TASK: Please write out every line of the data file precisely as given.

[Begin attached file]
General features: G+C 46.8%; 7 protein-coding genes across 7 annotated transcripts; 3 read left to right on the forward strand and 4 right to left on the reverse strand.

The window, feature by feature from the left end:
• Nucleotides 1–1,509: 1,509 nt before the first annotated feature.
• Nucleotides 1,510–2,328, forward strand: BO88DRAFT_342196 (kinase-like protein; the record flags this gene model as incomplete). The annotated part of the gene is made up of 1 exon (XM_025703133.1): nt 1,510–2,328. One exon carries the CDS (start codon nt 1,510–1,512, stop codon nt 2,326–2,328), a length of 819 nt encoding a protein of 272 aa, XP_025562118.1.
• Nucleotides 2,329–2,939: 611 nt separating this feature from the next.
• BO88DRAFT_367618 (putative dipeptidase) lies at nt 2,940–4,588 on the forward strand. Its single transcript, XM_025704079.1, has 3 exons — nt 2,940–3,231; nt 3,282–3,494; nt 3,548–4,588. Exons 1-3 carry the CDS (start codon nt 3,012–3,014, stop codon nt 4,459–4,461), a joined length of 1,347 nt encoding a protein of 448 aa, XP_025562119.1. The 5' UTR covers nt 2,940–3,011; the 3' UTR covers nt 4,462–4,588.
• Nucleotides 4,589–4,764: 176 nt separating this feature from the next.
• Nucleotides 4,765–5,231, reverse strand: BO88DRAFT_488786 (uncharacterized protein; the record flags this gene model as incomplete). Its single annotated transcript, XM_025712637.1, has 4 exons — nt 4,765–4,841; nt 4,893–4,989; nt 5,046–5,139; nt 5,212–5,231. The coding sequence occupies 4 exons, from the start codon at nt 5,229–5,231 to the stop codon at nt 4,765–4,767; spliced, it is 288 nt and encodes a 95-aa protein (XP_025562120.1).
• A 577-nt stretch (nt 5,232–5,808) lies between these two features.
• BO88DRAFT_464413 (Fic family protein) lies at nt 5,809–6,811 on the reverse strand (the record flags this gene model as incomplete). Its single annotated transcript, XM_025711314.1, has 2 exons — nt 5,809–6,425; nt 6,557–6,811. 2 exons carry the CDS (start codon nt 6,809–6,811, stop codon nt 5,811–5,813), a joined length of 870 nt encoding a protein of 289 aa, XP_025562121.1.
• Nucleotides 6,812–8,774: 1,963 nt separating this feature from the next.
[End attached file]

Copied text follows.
General features: G+C 46.8%; 7 protein-coding genes across 7 annotated transcripts; 3 read left to right on the forward strand and 4 right to left on the reverse strand.

The window, feature by feature from the left end:
• Nucleotides 1–1,509: 1,509 nt before the first annotated feature.
• Nucleotides 1,510–2,328, forward strand: BO88DRAFT_342196 (kinase-like protein; the record flags this gene model as incomplete). The annotated part of the gene is made up of 1 exon (XM_025703133.1): nt 1,510–2,328. One exon carries the CDS (start codon nt 1,510–1,512, stop codon nt 2,326–2,328), a length of 819 nt encoding a protein of 272 aa, XP_025562118.1.
• Nucleotides 2,329–2,939: 611 nt separating this feature from the next.
• BO88DRAFT_367618 (putative dipeptidase) lies at nt 2,940–4,588 on the forward strand. Its single transcript, XM_025704079.1, has 3 exons — nt 2,940–3,231; nt 3,282–3,494; nt 3,548–4,588. Exons 1-3 carry the CDS (start codon nt 3,012–3,014, stop codon nt 4,459–4,461), a joined length of 1,347 nt encoding a protein of 448 aa, XP_025562119.1. The 5' UTR covers nt 2,940–3,011; the 3' UTR covers nt 4,462–4,588.
• Nucleotides 4,589–4,764: 176 nt separating this feature from the next.
• Nucleotides 4,765–5,231, reverse strand: BO88DRAFT_488786 (uncharacterized protein; the record flags this gene model as incomplete). Its single annotated transcript, XM_025712637.1, has 4 exons — nt 4,765–4,841; nt 4,893–4,989; nt 5,046–5,139; nt 5,212–5,231. The coding sequence occupies 4 exons, from the start codon at nt 5,229–5,231 to the stop codon at nt 4,765–4,767; spliced, it is 288 nt and encodes a 95-aa protein (XP_025562120.1).
• A 577-nt stretch (nt 5,232–5,808) lies between these two features.
• BO88DRAFT_464413 (Fic family protein) lies at nt 5,809–6,811 on the reverse strand (the record flags this gene model as incomplete). Its single annotated transcript, XM_025711314.1, has 2 exons — nt 5,809–6,425; nt 6,557–6,811. 2 exons carry the CDS (start codon nt 6,809–6,811, stop codon nt 5,811–5,813), a joined length of 870 nt encoding a protein of 289 aa, XP_025562121.1.
• Nucleotides 6,812–8,774: 1,963 nt separating this feature from the next.